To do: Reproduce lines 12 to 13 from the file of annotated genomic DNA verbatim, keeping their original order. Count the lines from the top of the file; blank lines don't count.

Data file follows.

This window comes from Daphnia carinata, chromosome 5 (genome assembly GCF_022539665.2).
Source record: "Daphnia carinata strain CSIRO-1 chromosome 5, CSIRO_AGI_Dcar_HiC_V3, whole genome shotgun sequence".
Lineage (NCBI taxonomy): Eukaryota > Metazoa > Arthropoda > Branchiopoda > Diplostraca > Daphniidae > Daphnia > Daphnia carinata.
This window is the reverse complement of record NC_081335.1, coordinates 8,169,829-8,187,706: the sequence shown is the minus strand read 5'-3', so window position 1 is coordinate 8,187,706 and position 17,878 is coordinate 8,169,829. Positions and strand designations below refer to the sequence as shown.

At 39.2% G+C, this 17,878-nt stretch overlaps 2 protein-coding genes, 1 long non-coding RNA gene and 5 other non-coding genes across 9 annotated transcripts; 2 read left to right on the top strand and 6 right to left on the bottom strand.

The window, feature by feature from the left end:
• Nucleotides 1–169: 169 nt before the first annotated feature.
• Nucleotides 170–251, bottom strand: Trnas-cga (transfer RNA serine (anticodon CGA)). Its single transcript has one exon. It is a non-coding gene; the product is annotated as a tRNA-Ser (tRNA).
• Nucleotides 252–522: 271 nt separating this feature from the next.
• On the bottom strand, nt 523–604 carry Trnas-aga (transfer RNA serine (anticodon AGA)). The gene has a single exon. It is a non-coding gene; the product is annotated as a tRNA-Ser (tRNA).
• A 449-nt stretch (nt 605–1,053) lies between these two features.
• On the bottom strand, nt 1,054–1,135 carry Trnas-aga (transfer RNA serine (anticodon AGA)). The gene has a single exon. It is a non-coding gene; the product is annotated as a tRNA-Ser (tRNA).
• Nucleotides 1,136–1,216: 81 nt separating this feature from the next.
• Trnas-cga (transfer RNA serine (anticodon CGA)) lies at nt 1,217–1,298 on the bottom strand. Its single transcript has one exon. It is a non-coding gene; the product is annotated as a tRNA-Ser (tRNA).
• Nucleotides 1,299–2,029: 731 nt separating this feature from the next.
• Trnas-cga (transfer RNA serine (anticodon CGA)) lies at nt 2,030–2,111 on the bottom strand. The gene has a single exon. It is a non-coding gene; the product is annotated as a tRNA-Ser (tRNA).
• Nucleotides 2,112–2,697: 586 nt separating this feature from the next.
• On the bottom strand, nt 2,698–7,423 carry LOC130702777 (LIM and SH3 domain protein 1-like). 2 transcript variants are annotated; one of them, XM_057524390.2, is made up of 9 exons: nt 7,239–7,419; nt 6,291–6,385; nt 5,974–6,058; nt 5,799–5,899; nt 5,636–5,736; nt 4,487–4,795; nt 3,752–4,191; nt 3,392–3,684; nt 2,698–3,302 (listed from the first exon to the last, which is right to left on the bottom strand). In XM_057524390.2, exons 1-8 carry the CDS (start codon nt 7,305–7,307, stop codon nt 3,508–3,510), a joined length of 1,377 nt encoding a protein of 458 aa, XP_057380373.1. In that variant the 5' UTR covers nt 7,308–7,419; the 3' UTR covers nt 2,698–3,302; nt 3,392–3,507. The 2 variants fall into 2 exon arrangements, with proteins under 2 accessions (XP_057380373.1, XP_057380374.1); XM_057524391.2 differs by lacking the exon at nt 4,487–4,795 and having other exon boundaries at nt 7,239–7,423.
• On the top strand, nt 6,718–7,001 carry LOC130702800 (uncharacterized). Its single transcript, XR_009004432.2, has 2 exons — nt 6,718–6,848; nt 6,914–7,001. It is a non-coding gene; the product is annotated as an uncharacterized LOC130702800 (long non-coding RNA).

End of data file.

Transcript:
• On the bottom strand, nt 1,054–1,135 carry Trnas-aga (transfer RNA serine (anticodon AGA)). The gene has a single exon. It is a non-coding gene; the product is annotated as a tRNA-Ser (tRNA).
• Nucleotides 1,136–1,216: 81 nt separating this feature from the next.